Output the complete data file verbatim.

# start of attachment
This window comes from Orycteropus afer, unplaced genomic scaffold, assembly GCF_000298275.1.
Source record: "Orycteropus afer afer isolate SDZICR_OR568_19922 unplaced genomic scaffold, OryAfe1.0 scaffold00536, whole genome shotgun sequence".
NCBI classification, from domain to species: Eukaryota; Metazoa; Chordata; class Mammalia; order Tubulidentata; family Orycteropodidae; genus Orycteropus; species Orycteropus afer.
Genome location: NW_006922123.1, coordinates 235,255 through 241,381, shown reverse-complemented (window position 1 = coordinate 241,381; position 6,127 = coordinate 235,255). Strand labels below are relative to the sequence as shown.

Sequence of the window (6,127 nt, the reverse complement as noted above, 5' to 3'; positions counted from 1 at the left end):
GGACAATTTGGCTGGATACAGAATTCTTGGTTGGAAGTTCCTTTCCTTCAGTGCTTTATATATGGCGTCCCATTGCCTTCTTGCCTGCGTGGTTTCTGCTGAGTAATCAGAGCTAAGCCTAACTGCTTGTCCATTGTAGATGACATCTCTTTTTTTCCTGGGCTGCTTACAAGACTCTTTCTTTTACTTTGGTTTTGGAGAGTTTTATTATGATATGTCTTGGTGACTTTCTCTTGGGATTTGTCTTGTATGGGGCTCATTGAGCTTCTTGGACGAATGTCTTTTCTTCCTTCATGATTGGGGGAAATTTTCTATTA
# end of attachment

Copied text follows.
This window comes from Orycteropus afer, unplaced genomic scaffold, assembly GCF_000298275.1.
Source record: "Orycteropus afer afer isolate SDZICR_OR568_19922 unplaced genomic scaffold, OryAfe1.0 scaffold00536, whole genome shotgun sequence".
NCBI classification, from domain to species: Eukaryota; Metazoa; Chordata; class Mammalia; order Tubulidentata; family Orycteropodidae; genus Orycteropus; species Orycteropus afer.
Genome location: NW_006922123.1, coordinates 235,255 through 241,381, shown reverse-complemented (window position 1 = coordinate 241,381; position 6,127 = coordinate 235,255). Strand labels below are relative to the sequence as shown.

Sequence of the window (6,127 nt, the reverse complement as noted above, 5' to 3'; positions counted from 1 at the left end):
GGACAATTTGGCTGGATACAGAATTCTTGGTTGGAAGTTCCTTTCCTTCAGTGCTTTATATATGGCGTCCCATTGCCTTCTTGCCTGCGTGGTTTCTGCTGAGTAATCAGAGCTAAGCCTAACTGCTTGTCCATTGTAGATGACATCTCTTTTTTTCCTGGGCTGCTTACAAGACTCTTTCTTTTACTTTGGTTTTGGAGAGTTTTATTATGATATGTCTTGGTGACTTTCTCTTGGGATTTGTCTTGTATGGGGCTCATTGAGCTTCTTGGACGAATGTCTTTTCTTCCTTCATGATTGGGGGAAATTTTCTATTA